Noelle O’Connell, CEO of EM Ireland and Vice President of European Movement International, said, ‘Almost 3,000 Irish Girl Guides’ members from age five-plus have gained Europe badges and learnt about our shared European home and Ireland’s EU journey. It is a great tribute and testimony to their hard work and accomplishments that it is being recognised by the European Parliament through the awarding of the European Citizens’ Prize. EM Ireland was delighted to partner with the Irish Girl Guides in helping so many girls and young women influence Ireland’s European project.”

Deirdre Finlay, member of the Irish national jury for the 2020 European Citizens’ Prize, said, “The 2020 entrants for the European Citizens’ Prize from Ireland were of a very high standard, representing the realities of EU citizens in current times. I am delighted to see the Irish Girl Guides Association and Family Carers Ireland announced as winners and wish them continued success in their work.”

Irish Girl Guides welcomes members from age 5+ and volunteer leaders from age 18+. To find out more, see www.irishgirlguides.ie or tel: 01 6683898.


Irish Girl Guides – Guiding started in Ireland in 1911 and operates throughout the 26 counties with 1,600 volunteer leaders providing an informal educational programme of fun and challenging activities that foster confidence and leadership skills in girls and young women, enabling them to develop to their full potential and to become responsible citizens. Girls from age 5+ can choose to earn a wide range of badges, including Aviation, Community Action, Cultural Diversity, Disability Awareness, Drug Awareness, Engineering, STEM, Science Investigator, Climate Action and Global Traveller. www.irishgirlguides.ie

The European Citizens’ Prize – Each year the European Parliament awards The European Citizens’ Prize for exceptional achievements in the following areas: projects promoting better mutual understanding and closer integration between citizens of the Member States or facilitating cross-border or transnational cooperation within the European Union; projects involving long-term, cross-border or transnational cultural cooperation contributing to the strengthening of a European spirit; projects linked to the current European Year; projects giving concrete expression to the values enshrined in the Charter of Fundamental Rights of the European Union.

Citizens, groups of citizens, associations or organizations can apply for the European Citizen’s Prize for projects they have carried out, or can nominate one other citizen, group, association or organisation for the European Citizen’s Prize. Each year, a National Jury prepares a shortlist of up to five nominations. The Irish National Jury for 2020 consisted of: Ciaran Cuffe MEP (Dublin), Billy Kelleher MEP (South), Chris MacManus MEP (Midlands North West), Deirdre Finlay (The Wheel/Learghas) and Jean-Marie Cullen (National Youth Council of Ireland). National shortlists are considered by the European Citizen’s Prize Chancellery which made the final decision on the Awards at its meeting on 9 February.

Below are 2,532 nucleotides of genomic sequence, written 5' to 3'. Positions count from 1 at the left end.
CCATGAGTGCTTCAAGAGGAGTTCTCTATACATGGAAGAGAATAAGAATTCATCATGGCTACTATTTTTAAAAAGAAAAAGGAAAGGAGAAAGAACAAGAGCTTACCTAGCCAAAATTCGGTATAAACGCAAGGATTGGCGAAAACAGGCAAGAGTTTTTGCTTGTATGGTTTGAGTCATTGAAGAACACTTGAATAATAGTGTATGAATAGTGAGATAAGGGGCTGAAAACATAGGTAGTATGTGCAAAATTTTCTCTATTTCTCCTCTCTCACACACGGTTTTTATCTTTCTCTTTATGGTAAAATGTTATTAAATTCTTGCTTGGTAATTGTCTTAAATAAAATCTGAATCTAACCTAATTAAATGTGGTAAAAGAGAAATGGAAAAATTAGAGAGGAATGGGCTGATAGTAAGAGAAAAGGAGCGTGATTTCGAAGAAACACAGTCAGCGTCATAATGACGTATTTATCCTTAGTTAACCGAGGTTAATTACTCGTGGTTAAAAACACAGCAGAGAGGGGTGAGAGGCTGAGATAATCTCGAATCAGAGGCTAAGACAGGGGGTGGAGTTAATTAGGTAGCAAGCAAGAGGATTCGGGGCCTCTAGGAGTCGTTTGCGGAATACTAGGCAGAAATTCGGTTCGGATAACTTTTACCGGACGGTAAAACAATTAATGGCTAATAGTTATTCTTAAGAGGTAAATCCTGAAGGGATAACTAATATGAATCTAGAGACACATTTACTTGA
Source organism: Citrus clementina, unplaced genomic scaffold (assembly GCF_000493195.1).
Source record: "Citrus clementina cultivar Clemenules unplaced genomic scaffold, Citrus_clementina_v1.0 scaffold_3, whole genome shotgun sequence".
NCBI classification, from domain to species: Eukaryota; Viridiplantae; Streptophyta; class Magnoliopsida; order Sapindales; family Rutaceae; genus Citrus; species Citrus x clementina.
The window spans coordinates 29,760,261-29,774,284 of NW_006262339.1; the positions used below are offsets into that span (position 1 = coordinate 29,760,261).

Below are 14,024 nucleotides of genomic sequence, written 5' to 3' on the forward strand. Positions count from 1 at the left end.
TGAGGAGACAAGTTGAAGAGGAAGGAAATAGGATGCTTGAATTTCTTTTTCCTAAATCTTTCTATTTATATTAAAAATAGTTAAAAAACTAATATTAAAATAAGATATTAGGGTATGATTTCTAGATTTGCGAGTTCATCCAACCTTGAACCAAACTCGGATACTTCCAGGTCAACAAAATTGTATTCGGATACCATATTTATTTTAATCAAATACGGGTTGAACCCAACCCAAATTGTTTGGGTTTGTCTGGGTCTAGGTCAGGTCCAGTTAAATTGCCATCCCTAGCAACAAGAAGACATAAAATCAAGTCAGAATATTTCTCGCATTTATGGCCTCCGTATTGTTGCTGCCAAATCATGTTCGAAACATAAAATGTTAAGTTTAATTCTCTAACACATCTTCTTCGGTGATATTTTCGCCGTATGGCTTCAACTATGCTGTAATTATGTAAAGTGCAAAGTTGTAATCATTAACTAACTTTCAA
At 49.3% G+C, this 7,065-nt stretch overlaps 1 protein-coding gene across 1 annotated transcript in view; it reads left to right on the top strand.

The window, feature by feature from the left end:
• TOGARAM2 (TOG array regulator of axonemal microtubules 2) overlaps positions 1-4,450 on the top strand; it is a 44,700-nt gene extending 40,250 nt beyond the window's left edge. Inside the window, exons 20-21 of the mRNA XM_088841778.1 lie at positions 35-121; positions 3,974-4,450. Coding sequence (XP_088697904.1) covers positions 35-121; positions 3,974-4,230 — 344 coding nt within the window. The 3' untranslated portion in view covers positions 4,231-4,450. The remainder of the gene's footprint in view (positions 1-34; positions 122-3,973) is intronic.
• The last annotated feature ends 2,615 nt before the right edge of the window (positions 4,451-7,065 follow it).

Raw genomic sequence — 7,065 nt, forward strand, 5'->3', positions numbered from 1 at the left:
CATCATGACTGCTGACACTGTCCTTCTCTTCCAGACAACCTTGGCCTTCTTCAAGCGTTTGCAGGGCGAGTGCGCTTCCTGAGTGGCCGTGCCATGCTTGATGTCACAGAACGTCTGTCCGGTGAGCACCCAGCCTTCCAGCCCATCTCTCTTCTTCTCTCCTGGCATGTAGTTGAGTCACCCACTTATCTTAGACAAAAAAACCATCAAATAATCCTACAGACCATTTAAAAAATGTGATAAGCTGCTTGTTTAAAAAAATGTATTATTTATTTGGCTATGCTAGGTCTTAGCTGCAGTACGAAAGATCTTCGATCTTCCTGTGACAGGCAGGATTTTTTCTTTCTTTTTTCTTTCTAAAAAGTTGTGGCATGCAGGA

The 2020 Award was delayed by the pandemic. The 2021 Prize will be launched at the start of March and the deadline for applications will be 15 April 2021 (23:59, Brussels time).

European Movement Ireland – Founded in 1954, European Movement (EM) Ireland is the longest established Irish NGO working on European affairs. A non-partisan, independent, not-for-profit, membership-based organisation, EM Ireland works to develop the connection between Ireland and the rest of Europe. For more information, visit www.europeanmovement.ie

Photos taken at the launch of the Europe badge in May 2019 by Conor McCabe Photography Ltd.  info@conormccabe.ie

ICSA: The Chartered Governance Institute Webinar on 18th November

As part of Charity Trustees’ Week, The Chartered Governance Institute Ireland is hosting a webinar on 18th November in partnership with Carmichael.

The topic is ‘Virtuous circle of good charity governance’ and the session will discuss the benefits of good charity governance from the perspective of a virtuous circle that delivers for a range of stakeholders.

The speakers are Louise Thomson, Head of Policy (Not-for-Profit) at ICSA: The Chartered Governance Institute, Jillian Van Turnhout, highly experienced corporate governance consultant and Diarmaid Ó Corrbuí, CEO of Carmichael.

Visit https://www.icsa.org.uk/ireland/events/upcoming-events/virtuous-circle-charity-governance for more information or to register for the free event.

Jillian van Turnhout delivers training for Charities Regulator

I am honoured to be one of the panel of trainers for the Charities Regulator to deliver online training for charity trustees. The training is designed to support charities to apply the six core principles and meet the 32 core standards contained in the Charities Governance Code.